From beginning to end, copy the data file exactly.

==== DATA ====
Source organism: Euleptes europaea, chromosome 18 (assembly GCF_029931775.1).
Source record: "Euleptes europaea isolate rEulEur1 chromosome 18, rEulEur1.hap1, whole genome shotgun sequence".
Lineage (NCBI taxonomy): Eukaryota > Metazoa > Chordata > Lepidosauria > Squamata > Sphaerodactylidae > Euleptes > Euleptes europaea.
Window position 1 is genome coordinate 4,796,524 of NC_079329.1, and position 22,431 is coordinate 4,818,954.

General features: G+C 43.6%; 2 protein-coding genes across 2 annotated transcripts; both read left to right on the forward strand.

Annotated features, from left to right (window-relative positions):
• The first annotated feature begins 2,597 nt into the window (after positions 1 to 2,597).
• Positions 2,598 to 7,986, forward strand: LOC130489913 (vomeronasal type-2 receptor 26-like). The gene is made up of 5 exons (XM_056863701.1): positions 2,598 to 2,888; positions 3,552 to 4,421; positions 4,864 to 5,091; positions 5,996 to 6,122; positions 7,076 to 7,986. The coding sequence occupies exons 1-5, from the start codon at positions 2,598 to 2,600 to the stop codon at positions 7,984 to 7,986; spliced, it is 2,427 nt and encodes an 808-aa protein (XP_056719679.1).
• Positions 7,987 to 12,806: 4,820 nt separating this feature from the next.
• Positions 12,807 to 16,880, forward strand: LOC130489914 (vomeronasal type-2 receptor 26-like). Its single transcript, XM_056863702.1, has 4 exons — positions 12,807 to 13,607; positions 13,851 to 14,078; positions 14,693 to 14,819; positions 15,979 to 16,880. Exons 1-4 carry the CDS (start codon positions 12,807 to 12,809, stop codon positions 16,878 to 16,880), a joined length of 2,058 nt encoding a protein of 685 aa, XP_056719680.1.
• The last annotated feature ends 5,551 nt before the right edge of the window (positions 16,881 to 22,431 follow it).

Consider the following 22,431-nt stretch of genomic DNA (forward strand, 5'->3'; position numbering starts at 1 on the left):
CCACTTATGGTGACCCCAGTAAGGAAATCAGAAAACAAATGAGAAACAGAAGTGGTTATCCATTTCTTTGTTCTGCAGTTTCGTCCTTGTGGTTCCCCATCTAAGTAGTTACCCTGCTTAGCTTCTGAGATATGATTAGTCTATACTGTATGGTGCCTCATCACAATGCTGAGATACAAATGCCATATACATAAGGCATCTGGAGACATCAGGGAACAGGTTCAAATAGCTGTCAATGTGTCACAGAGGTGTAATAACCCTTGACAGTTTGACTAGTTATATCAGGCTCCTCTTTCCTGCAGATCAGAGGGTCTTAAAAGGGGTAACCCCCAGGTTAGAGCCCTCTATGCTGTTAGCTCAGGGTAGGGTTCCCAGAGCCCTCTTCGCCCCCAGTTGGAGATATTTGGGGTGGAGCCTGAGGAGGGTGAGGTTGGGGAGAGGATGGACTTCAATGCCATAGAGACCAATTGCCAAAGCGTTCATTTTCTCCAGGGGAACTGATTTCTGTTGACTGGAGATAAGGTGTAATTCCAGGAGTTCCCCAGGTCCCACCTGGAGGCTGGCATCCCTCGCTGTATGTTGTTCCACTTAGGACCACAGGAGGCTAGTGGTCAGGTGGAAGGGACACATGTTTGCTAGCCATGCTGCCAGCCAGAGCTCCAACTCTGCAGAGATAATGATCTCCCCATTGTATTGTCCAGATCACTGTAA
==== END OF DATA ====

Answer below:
Source organism: Euleptes europaea, chromosome 18 (assembly GCF_029931775.1).
Source record: "Euleptes europaea isolate rEulEur1 chromosome 18, rEulEur1.hap1, whole genome shotgun sequence".
Lineage (NCBI taxonomy): Eukaryota > Metazoa > Chordata > Lepidosauria > Squamata > Sphaerodactylidae > Euleptes > Euleptes europaea.
Window position 1 is genome coordinate 4,796,524 of NC_079329.1, and position 22,431 is coordinate 4,818,954.

General features: G+C 43.6%; 2 protein-coding genes across 2 annotated transcripts; both read left to right on the forward strand.

Annotated features, from left to right (window-relative positions):
• The first annotated feature begins 2,597 nt into the window (after positions 1 to 2,597).
• Positions 2,598 to 7,986, forward strand: LOC130489913 (vomeronasal type-2 receptor 26-like). The gene is made up of 5 exons (XM_056863701.1): positions 2,598 to 2,888; positions 3,552 to 4,421; positions 4,864 to 5,091; positions 5,996 to 6,122; positions 7,076 to 7,986. The coding sequence occupies exons 1-5, from the start codon at positions 2,598 to 2,600 to the stop codon at positions 7,984 to 7,986; spliced, it is 2,427 nt and encodes an 808-aa protein (XP_056719679.1).
• Positions 7,987 to 12,806: 4,820 nt separating this feature from the next.
• Positions 12,807 to 16,880, forward strand: LOC130489914 (vomeronasal type-2 receptor 26-like). Its single transcript, XM_056863702.1, has 4 exons — positions 12,807 to 13,607; positions 13,851 to 14,078; positions 14,693 to 14,819; positions 15,979 to 16,880. Exons 1-4 carry the CDS (start codon positions 12,807 to 12,809, stop codon positions 16,878 to 16,880), a joined length of 2,058 nt encoding a protein of 685 aa, XP_056719680.1.
• The last annotated feature ends 5,551 nt before the right edge of the window (positions 16,881 to 22,431 follow it).

Consider the following 22,431-nt stretch of genomic DNA (forward strand, 5'->3'; position numbering starts at 1 on the left):
CCACTTATGGTGACCCCAGTAAGGAAATCAGAAAACAAATGAGAAACAGAAGTGGTTATCCATTTCTTTGTTCTGCAGTTTCGTCCTTGTGGTTCCCCATCTAAGTAGTTACCCTGCTTAGCTTCTGAGATATGATTAGTCTATACTGTATGGTGCCTCATCACAATGCTGAGATACAAATGCCATATACATAAGGCATCTGGAGACATCAGGGAACAGGTTCAAATAGCTGTCAATGTGTCACAGAGGTGTAATAACCCTTGACAGTTTGACTAGTTATATCAGGCTCCTCTTTCCTGCAGATCAGAGGGTCTTAAAAGGGGTAACCCCCAGGTTAGAGCCCTCTATGCTGTTAGCTCAGGGTAGGGTTCCCAGAGCCCTCTTCGCCCCCAGTTGGAGATATTTGGGGTGGAGCCTGAGGAGGGTGAGGTTGGGGAGAGGATGGACTTCAATGCCATAGAGACCAATTGCCAAAGCGTTCATTTTCTCCAGGGGAACTGATTTCTGTTGACTGGAGATAAGGTGTAATTCCAGGAGTTCCCCAGGTCCCACCTGGAGGCTGGCATCCCTCGCTGTATGTTGTTCCACTTAGGACCACAGGAGGCTAGTGGTCAGGTGGAAGGGACACATGTTTGCTAGCCATGCTGCCAGCCAGAGCTCCAACTCTGCAGAGATAATGATCTCCCCATTGTATTGTCCAGATCACTGTAA